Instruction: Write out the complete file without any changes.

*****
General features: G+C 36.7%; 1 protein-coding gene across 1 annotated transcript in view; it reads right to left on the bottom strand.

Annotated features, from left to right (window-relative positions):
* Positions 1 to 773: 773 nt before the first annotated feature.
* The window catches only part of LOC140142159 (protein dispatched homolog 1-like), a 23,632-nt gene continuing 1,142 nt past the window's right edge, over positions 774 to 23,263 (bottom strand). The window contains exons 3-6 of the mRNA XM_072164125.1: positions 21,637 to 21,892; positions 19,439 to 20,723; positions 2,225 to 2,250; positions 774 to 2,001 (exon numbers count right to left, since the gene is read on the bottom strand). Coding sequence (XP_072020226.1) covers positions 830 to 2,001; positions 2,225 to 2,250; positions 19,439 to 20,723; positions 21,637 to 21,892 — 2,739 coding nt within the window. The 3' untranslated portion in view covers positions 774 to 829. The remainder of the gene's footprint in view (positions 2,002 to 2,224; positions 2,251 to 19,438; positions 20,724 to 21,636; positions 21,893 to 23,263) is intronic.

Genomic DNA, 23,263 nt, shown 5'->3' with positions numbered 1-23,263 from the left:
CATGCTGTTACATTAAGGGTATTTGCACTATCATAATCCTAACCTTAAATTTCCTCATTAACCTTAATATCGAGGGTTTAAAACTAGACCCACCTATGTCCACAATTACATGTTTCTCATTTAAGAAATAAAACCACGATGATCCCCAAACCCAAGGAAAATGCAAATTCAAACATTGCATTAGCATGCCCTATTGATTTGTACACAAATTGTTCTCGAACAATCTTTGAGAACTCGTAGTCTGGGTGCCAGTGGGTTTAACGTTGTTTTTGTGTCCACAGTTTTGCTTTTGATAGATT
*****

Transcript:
General features: G+C 36.7%; 1 protein-coding gene across 1 annotated transcript in view; it reads right to left on the bottom strand.

Annotated features, from left to right (window-relative positions):
* Positions 1 to 773: 773 nt before the first annotated feature.
* The window catches only part of LOC140142159 (protein dispatched homolog 1-like), a 23,632-nt gene continuing 1,142 nt past the window's right edge, over positions 774 to 23,263 (bottom strand). The window contains exons 3-6 of the mRNA XM_072164125.1: positions 21,637 to 21,892; positions 19,439 to 20,723; positions 2,225 to 2,250; positions 774 to 2,001 (exon numbers count right to left, since the gene is read on the bottom strand). Coding sequence (XP_072020226.1) covers positions 830 to 2,001; positions 2,225 to 2,250; positions 19,439 to 20,723; positions 21,637 to 21,892 — 2,739 coding nt within the window. The 3' untranslated portion in view covers positions 774 to 829. The remainder of the gene's footprint in view (positions 2,002 to 2,224; positions 2,251 to 19,438; positions 20,724 to 21,636; positions 21,893 to 23,263) is intronic.

Genomic DNA, 23,263 nt, shown 5'->3' with positions numbered 1-23,263 from the left:
CATGCTGTTACATTAAGGGTATTTGCACTATCATAATCCTAACCTTAAATTTCCTCATTAACCTTAATATCGAGGGTTTAAAACTAGACCCACCTATGTCCACAATTACATGTTTCTCATTTAAGAAATAAAACCACGATGATCCCCAAACCCAAGGAAAATGCAAATTCAAACATTGCATTAGCATGCCCTATTGATTTGTACACAAATTGTTCTCGAACAATCTTTGAGAACTCGTAGTCTGGGTGCCAGTGGGTTTAACGTTGTTTTTGTGTCCACAGTTTTGCTTTTGATAGATT